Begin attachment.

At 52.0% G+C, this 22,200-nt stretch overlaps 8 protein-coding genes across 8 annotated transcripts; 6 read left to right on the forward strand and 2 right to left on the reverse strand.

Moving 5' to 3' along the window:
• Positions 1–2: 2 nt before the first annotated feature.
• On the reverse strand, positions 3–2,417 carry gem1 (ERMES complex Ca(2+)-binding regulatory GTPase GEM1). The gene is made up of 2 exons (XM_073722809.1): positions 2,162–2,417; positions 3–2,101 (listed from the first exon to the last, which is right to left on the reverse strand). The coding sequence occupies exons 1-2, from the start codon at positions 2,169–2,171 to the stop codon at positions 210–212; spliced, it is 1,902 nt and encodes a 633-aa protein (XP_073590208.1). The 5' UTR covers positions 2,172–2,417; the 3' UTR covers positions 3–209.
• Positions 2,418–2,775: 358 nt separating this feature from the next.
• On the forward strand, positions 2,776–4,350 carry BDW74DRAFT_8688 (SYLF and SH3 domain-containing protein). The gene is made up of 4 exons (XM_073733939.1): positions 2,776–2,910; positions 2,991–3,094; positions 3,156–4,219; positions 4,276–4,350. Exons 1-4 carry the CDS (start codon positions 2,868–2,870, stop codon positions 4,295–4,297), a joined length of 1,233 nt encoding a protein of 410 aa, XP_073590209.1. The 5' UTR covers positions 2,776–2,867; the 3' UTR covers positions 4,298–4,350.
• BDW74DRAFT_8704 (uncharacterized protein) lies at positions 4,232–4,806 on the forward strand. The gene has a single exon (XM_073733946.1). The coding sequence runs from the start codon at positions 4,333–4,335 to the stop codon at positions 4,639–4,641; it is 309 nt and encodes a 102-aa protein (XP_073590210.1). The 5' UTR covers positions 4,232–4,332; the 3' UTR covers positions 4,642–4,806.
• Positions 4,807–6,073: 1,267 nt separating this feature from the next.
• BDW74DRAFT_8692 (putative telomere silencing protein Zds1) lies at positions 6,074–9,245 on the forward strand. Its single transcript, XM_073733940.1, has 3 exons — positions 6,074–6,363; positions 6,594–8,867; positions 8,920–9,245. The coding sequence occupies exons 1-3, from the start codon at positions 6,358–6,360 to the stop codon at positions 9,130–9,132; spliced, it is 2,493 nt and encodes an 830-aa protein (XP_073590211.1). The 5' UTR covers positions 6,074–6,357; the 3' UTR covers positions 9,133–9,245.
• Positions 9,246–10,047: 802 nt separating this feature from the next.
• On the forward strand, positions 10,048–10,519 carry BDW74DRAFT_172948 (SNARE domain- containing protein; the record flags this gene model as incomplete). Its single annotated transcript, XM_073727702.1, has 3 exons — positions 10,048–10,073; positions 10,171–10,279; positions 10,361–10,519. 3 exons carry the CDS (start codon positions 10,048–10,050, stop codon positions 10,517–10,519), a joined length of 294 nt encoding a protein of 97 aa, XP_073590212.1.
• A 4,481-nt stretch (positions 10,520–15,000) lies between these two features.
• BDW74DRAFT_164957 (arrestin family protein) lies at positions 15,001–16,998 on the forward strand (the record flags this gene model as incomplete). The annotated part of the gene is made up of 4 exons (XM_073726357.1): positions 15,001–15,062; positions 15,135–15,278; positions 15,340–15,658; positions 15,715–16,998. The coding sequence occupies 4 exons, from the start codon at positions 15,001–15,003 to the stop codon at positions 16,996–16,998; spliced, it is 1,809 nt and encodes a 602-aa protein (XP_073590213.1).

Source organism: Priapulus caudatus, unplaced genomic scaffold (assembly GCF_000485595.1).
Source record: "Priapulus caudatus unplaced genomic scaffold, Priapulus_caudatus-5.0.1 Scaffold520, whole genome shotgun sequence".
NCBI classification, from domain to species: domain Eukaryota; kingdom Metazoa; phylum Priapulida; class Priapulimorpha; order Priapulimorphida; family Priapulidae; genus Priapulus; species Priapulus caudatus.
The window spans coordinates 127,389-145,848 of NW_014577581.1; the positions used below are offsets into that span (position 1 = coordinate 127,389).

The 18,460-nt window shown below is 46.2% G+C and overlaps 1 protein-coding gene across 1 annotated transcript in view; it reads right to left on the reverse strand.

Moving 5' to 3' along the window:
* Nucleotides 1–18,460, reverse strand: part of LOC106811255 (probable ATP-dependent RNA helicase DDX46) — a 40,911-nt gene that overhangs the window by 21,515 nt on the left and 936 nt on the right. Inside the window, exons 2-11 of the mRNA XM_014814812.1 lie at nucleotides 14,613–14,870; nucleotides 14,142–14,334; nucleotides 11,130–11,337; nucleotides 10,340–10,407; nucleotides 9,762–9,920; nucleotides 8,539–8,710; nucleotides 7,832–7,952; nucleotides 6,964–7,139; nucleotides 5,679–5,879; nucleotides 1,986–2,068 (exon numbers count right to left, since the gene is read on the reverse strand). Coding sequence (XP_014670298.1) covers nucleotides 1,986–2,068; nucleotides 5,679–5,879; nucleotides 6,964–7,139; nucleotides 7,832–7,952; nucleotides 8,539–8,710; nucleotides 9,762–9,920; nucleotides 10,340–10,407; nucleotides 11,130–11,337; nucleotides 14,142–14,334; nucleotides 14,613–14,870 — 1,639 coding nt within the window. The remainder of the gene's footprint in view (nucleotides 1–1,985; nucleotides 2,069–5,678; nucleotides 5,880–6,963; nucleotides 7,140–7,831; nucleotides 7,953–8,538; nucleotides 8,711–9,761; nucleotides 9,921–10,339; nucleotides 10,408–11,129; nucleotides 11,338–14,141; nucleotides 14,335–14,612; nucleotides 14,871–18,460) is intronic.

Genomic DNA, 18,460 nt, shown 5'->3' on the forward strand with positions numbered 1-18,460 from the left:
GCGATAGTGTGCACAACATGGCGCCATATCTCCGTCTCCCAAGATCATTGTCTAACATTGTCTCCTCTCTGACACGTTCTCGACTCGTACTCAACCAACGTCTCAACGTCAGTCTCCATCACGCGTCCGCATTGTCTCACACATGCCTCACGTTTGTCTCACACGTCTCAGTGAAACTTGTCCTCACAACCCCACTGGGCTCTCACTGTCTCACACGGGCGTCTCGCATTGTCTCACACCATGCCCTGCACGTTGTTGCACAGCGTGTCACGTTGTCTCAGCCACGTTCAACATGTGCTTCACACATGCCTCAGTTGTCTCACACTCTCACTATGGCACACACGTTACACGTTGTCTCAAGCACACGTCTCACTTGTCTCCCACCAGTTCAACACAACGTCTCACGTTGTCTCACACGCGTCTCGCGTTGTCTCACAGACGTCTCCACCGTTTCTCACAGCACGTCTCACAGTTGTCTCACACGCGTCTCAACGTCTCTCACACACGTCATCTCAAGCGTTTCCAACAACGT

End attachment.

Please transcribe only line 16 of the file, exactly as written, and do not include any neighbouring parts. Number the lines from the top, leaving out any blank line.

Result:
NCBI classification, from domain to species: domain Eukaryota; kingdom Metazoa; phylum Priapulida; class Priapulimorpha; order Priapulimorphida; family Priapulidae; genus Priapulus; species Priapulus caudatus.